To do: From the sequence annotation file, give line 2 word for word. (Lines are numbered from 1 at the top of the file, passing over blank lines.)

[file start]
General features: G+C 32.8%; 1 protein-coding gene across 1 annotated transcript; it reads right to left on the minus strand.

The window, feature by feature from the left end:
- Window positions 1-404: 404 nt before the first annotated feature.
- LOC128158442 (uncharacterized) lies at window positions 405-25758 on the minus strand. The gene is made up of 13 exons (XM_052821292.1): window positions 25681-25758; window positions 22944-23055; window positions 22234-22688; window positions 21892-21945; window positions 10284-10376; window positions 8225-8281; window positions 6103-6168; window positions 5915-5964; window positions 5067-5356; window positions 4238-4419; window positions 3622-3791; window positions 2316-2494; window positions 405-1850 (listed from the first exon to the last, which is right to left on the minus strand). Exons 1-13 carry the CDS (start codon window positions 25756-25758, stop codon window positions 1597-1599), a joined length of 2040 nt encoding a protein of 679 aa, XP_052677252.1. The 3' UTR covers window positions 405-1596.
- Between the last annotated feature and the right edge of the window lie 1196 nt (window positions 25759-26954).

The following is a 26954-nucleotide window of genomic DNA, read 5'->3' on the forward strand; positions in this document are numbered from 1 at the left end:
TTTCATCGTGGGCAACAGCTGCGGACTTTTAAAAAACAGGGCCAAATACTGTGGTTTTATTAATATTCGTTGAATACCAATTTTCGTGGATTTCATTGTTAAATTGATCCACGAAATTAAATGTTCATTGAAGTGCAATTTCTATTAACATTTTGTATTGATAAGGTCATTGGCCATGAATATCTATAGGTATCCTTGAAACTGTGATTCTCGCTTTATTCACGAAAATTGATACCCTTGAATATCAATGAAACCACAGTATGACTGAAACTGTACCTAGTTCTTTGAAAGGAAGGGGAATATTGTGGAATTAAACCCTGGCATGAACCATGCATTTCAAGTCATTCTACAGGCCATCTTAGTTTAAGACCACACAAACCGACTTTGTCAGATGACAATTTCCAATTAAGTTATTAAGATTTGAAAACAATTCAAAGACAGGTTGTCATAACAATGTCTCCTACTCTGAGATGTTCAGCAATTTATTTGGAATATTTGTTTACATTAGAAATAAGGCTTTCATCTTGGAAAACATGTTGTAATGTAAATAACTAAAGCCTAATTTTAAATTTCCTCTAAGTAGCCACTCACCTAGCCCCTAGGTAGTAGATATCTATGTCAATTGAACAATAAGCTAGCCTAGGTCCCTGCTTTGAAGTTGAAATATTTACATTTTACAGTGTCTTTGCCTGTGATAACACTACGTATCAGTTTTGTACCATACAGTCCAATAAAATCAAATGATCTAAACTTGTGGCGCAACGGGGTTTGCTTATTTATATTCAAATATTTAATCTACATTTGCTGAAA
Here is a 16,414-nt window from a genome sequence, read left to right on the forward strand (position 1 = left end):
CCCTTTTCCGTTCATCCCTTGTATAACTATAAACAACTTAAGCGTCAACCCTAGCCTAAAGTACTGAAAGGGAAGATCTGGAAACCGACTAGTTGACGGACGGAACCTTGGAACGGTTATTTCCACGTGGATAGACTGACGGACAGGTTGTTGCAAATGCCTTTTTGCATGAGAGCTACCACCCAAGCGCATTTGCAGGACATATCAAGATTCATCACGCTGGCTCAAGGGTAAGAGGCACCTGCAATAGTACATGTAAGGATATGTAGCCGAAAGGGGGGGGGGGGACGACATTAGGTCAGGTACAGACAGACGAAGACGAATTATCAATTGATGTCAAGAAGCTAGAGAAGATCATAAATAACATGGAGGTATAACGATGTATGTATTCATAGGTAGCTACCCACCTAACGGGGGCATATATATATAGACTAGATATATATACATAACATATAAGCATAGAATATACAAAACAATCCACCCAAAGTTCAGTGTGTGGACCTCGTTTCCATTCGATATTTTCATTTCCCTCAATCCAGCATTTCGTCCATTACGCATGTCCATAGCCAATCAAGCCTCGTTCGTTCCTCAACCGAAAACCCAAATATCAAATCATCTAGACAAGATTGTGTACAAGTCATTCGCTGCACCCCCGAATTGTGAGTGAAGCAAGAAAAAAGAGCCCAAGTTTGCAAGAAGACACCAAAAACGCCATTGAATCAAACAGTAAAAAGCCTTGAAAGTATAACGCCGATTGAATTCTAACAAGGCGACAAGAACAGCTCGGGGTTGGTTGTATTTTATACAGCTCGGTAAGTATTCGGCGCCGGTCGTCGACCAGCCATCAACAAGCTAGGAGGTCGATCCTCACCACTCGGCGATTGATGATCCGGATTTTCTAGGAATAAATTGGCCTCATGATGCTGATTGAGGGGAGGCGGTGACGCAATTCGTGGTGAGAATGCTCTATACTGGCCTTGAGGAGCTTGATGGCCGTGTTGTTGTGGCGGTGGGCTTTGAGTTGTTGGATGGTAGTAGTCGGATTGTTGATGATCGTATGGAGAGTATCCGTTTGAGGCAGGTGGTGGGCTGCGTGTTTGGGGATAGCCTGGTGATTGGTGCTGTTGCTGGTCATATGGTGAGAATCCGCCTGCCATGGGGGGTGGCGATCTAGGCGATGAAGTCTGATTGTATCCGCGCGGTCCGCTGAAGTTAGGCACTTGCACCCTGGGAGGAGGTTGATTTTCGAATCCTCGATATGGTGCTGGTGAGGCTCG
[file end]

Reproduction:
The window, feature by feature from the left end: